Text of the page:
In a previous blog post I talked about how to avoid having your users make a new line when the press enter on an EditText view in your Android applications. It was a hack way where you had to make your own EditText class and override onKeyDown. It works just fine but since then I have found a much easier way to achieve the same goal.

First your activity or dialog needs to implement OnEditorActionListener, set the onEditorActionListener in onCreate and…. thats it!!!! Right out of the box the implemented method automatically cancels sends a null character instead of a new line character when you press enter.

public class AdjustStringDialog extends Dialog  implements android.view.View.OnClickListener, OnEditorActionListener{

	private EditText editTextView;
	
	public AdjustStringDialog(Context context, UnderlinedView mV) {
		super(context);
		setTitle("My Dialog Box");
	}
	@Override
	protected void onCreate(Bundle savedInstanceState) {
		super.onCreate(savedInstanceState);
		setContentView(R.layout.adjuststring);
		retisterViews();
		editTextView.setOnEditorActionListener(this);
	}
	private void retisterViews() {
		editTextView = (EditText)findViewById(R.id.editString);
		findViewById(R.id.finishedAdjustString).setOnClickListener(this);		
	}
	@Override
	public void onClick(View v) {
		closeDialog();	
		
	}
	private void closeDialog() {
		//do what you want with the entered text
		dismiss();
		//update UI with new text if needed
	}
	@Override
	public boolean onEditorAction(TextView v, int actionId, KeyEvent event) {
		closeDialog();
		return false;
	}

}

Of course you can detect any key that is being pressed aside from the enter key with the event argument, and you can handle cases like the ‘Next’ button with actionId as well. Know any other ways to accomplish this, or care to share something you implemented with onEditorAction feel free to comment!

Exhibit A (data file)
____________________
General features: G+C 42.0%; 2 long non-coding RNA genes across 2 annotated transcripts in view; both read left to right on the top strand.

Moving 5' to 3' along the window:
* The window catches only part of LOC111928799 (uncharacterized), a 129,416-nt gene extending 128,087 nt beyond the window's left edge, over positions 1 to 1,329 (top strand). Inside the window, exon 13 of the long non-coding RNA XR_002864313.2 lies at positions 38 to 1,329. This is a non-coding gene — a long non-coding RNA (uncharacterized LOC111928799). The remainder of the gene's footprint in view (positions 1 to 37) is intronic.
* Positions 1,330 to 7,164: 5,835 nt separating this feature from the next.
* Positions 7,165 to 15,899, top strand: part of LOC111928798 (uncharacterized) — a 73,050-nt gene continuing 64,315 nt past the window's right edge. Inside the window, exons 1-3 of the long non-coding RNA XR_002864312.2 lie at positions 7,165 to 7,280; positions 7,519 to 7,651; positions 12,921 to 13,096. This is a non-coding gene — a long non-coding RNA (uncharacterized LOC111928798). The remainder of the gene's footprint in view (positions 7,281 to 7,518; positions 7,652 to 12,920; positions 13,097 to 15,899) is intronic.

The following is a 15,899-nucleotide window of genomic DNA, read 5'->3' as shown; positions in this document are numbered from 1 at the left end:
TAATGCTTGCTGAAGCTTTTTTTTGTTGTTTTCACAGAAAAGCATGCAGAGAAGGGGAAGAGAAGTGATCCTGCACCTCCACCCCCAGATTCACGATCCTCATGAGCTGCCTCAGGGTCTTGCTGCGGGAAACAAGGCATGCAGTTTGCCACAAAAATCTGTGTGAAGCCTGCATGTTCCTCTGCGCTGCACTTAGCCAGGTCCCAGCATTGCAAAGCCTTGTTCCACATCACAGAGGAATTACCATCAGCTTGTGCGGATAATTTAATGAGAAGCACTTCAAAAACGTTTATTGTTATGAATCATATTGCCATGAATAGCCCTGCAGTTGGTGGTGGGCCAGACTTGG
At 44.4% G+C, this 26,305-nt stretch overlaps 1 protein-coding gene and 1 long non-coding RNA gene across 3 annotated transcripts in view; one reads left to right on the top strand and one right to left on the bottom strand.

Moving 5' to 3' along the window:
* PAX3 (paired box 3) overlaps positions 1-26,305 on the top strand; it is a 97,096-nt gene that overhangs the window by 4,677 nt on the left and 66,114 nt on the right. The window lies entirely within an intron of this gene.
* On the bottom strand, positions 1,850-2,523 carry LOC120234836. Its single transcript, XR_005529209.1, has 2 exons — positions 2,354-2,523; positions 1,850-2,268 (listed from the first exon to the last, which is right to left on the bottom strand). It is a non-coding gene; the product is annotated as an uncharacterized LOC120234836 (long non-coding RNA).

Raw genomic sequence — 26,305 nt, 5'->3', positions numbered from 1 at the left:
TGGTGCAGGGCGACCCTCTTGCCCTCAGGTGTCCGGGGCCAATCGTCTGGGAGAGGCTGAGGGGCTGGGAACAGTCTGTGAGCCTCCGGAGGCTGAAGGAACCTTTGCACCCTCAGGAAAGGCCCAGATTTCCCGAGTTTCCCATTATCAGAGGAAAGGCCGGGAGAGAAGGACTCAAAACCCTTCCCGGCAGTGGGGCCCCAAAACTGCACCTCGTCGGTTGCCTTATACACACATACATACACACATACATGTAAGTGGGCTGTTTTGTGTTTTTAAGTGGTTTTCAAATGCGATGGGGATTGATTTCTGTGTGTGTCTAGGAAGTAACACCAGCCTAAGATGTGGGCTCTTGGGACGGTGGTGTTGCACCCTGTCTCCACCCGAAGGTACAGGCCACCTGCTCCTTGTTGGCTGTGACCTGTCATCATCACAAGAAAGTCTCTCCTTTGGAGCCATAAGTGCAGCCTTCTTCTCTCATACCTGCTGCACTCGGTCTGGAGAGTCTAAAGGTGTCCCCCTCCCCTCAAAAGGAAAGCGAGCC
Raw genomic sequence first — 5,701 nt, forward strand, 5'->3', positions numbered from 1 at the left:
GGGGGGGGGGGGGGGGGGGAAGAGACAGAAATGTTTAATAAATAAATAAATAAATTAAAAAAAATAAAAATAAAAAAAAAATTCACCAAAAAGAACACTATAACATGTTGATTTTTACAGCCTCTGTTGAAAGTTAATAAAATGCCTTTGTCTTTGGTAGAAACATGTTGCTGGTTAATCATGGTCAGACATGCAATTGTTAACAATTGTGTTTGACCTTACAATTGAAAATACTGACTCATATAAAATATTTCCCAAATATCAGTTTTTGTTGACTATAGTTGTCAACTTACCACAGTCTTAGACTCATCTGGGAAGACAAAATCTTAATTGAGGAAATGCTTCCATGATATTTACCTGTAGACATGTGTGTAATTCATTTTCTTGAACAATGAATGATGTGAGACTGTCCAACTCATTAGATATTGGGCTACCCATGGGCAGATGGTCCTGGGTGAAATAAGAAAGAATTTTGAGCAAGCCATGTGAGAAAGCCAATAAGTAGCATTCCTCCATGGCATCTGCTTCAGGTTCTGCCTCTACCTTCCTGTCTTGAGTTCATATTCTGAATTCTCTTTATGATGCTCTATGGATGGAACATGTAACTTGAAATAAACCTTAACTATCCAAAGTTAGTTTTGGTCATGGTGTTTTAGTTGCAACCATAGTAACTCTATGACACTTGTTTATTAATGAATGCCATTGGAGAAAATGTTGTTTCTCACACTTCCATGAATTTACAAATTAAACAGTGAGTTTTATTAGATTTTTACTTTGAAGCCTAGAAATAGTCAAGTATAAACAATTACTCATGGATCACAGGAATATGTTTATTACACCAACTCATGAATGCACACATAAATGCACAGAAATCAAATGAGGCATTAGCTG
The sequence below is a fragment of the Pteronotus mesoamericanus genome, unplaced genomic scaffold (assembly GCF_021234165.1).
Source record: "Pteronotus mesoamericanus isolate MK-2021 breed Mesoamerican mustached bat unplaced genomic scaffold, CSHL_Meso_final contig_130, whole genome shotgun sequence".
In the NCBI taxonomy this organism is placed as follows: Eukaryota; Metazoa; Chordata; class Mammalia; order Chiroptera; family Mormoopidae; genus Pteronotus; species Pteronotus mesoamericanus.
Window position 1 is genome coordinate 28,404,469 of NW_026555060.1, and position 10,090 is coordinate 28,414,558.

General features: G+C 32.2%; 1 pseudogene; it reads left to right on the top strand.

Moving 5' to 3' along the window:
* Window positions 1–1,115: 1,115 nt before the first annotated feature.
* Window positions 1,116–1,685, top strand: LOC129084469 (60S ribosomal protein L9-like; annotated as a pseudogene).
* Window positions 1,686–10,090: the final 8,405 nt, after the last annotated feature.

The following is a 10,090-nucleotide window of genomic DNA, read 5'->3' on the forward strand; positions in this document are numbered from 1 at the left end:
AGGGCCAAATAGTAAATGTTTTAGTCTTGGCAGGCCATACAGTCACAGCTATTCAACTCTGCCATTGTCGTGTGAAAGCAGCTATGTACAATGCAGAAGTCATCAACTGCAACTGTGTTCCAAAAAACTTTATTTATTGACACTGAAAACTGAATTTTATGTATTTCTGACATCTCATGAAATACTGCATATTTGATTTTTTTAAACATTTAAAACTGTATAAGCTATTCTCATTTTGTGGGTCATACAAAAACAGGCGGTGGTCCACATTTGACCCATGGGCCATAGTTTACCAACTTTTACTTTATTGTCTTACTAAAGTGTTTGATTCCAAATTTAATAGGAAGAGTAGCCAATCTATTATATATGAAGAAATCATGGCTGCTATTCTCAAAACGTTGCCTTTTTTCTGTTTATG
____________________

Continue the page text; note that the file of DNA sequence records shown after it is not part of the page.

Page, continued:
Cheers and happy 2010!

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Android WolframAlpha Launcher

Filed Under (android, java, math, programming) by Nathan Schwermann on 16-09-2009

Tagged Under : , , , ,

Ahoy Ahoy it has been way to long I need to write you more often, but I have been busy with school, and before that I had video games to play. Being busy with school is what ultimately let to the project I want to talk about today. Recently, while studying for my Calculus 2 class I found this amazing website WolframAlpha which is what they call a computational engine. It can do all kinds of awesome stuff I have barely scratched the surface on playing with its different capabilities. I mainly use it to quickly look up integrals and sums while doing Calc homework.

Long story short, I ended up using my G1 daily to look up integrals on my phone and I wanted a faster way to do it. After applying for a code to access their online API and never hearing back I decided the next best thing was to just make a quick launcher similar to the one Wolfram released for Vista.